“As You Like It” is certainly one of Shakespeare’s more joyous efforts. Most of the action takes place in the Forest of Arden, a quaint, magical place where love can (and does) flourish; the villains don’t persist for long, other than in the deep background; and there’s lots of lovely music.
This year’s University of San Diego MFA production, embraces that joy, while giving a nod to the overwhelming strangeness of the setting and the people in it. Everyone seems to get the joke.
The show starts with bad Duke Frederick (Lorenzo Landini) banishing his brother good Duke Senior (Nathan Whitmer), who gathers a small party and repairs to Arden. Despite his hostility towards the former duke, Frederick does allow Senior’s daughter Rosalind (Ally Carey) to remain with his daughter Celia (Makha Mthembu). However, that doesn’t last long, and Frederick soon banishes Rosalind, who is joined in the forest by Celia and the fool Touchstone (Ajinkya Desai). Rosalind masquerades as a man and Celia as his sister.
Meanwhile, just prior to Rosalind’s banishment, Orlando (Daniel Petzold) defeats the seemingly unbeatable wrestler Charles (also Whitmer), earning Rosalind’s affection. Soon after, Orlando is also forced to flee by his elder brother Oliver (Amara James Aja). The action now moves to the woods.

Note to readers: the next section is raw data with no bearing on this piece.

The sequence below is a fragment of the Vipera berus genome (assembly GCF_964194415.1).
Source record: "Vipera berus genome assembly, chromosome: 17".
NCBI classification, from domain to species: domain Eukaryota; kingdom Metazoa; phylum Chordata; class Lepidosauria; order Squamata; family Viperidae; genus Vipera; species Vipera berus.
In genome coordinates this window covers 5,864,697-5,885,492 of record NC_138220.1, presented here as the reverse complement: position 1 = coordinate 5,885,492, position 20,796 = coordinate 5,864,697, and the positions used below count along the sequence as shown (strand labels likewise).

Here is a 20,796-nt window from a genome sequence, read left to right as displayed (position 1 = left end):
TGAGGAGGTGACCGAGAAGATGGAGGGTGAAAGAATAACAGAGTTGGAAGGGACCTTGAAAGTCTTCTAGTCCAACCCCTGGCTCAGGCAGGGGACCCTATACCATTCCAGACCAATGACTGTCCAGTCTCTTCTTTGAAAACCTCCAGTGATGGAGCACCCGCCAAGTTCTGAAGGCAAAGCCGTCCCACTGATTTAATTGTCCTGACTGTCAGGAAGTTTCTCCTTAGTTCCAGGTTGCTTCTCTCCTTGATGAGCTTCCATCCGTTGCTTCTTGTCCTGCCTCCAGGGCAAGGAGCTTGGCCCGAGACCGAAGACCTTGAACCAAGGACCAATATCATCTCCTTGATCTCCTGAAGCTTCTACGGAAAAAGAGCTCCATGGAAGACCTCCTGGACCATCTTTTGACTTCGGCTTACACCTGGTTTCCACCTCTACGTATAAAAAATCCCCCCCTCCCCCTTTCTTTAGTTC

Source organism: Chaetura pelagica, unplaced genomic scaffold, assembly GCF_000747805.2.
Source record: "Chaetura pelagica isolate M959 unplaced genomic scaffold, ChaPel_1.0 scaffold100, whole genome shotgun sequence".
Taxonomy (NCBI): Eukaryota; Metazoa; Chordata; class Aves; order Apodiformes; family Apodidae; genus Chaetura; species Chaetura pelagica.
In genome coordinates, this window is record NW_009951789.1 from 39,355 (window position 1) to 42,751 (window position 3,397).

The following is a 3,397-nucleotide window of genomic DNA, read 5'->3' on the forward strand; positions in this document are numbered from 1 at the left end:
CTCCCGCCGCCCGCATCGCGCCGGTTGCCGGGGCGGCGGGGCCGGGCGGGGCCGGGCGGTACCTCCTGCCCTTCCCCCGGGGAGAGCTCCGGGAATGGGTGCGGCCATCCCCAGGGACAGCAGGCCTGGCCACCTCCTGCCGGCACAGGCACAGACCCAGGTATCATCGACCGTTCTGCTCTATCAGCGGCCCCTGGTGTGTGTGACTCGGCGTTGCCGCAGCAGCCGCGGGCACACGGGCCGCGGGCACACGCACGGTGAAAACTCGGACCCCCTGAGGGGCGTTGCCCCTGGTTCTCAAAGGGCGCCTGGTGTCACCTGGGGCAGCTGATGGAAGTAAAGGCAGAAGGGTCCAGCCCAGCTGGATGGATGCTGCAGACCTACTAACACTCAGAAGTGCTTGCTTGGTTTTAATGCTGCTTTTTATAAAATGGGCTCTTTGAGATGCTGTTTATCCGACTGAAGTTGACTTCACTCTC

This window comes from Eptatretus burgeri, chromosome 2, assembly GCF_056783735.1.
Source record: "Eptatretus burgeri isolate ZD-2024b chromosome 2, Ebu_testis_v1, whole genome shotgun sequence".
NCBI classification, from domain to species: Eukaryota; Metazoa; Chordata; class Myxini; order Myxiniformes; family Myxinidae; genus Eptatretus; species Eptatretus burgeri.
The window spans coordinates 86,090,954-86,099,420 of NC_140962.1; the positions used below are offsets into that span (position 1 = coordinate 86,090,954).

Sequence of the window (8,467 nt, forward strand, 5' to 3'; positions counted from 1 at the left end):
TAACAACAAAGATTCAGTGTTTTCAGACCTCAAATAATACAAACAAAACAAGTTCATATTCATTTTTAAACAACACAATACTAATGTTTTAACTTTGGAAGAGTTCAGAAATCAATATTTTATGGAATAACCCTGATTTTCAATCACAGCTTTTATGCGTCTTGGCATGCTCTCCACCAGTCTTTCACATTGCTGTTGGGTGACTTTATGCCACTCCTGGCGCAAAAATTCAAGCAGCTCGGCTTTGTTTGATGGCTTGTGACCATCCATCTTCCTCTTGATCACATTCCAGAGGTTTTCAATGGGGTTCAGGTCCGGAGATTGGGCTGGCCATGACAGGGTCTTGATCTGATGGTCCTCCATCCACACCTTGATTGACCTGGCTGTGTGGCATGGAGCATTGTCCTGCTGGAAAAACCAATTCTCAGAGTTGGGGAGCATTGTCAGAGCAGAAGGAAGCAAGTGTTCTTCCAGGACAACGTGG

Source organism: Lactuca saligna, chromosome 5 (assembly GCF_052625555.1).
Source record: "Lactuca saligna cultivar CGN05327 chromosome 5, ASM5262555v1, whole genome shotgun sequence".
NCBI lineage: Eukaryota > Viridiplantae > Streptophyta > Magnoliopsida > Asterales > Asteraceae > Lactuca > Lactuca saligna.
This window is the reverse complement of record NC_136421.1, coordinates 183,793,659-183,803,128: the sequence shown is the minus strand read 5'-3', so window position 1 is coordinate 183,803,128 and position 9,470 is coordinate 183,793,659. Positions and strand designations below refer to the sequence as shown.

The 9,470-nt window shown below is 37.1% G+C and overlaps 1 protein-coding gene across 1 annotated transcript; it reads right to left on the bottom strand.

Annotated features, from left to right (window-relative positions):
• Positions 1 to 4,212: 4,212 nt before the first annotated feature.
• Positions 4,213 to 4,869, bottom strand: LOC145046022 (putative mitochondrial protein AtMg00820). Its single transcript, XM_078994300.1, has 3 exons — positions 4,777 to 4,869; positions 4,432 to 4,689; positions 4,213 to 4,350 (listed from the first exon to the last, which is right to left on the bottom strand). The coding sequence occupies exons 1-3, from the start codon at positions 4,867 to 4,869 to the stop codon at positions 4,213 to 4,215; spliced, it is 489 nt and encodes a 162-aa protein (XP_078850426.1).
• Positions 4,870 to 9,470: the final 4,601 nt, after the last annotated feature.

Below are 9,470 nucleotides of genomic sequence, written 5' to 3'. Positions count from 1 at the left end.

As always, the MFAs do a lot with a little: a step ladder is basically their only prop. But you wouldn’t think this group was still in training, given the confidence and verve with which they take on Shakespeare.
As the play cross cuts between various characters falling in love, the actors seem intent on bringing the fun. Carey instills Rosalind with a sense of wide-eyed anticipation throughout and Mthembu more than keeps up as the somewhat disbelieving Celia. Her eye rolls could stop moving vehicles. Petzold is less than believable as a wrestling champion – you can almost see him flexing his muscles to maintain the illusion – but more than makes up for it as Rosalind’s besotted love interest.
The whole cast steps up. Amy Blackman lends an ironic tone to the world-weary Jaques. Desai and Suzelle Palacios have great chemistry as Touchstone and Audrey. Kevin Hafso-Koppman excels at guitar and song, though it seems half the cast picks up a guitar at some point.
Director Waldman does a fine job, using the entire theater and never letting any of the cast rest (see eye rolls above).
There’s a temptation to treat the annual MFA show as if it’s playing for lower stakes, but that feeling is certainly not shared by the MFAs. They left everyt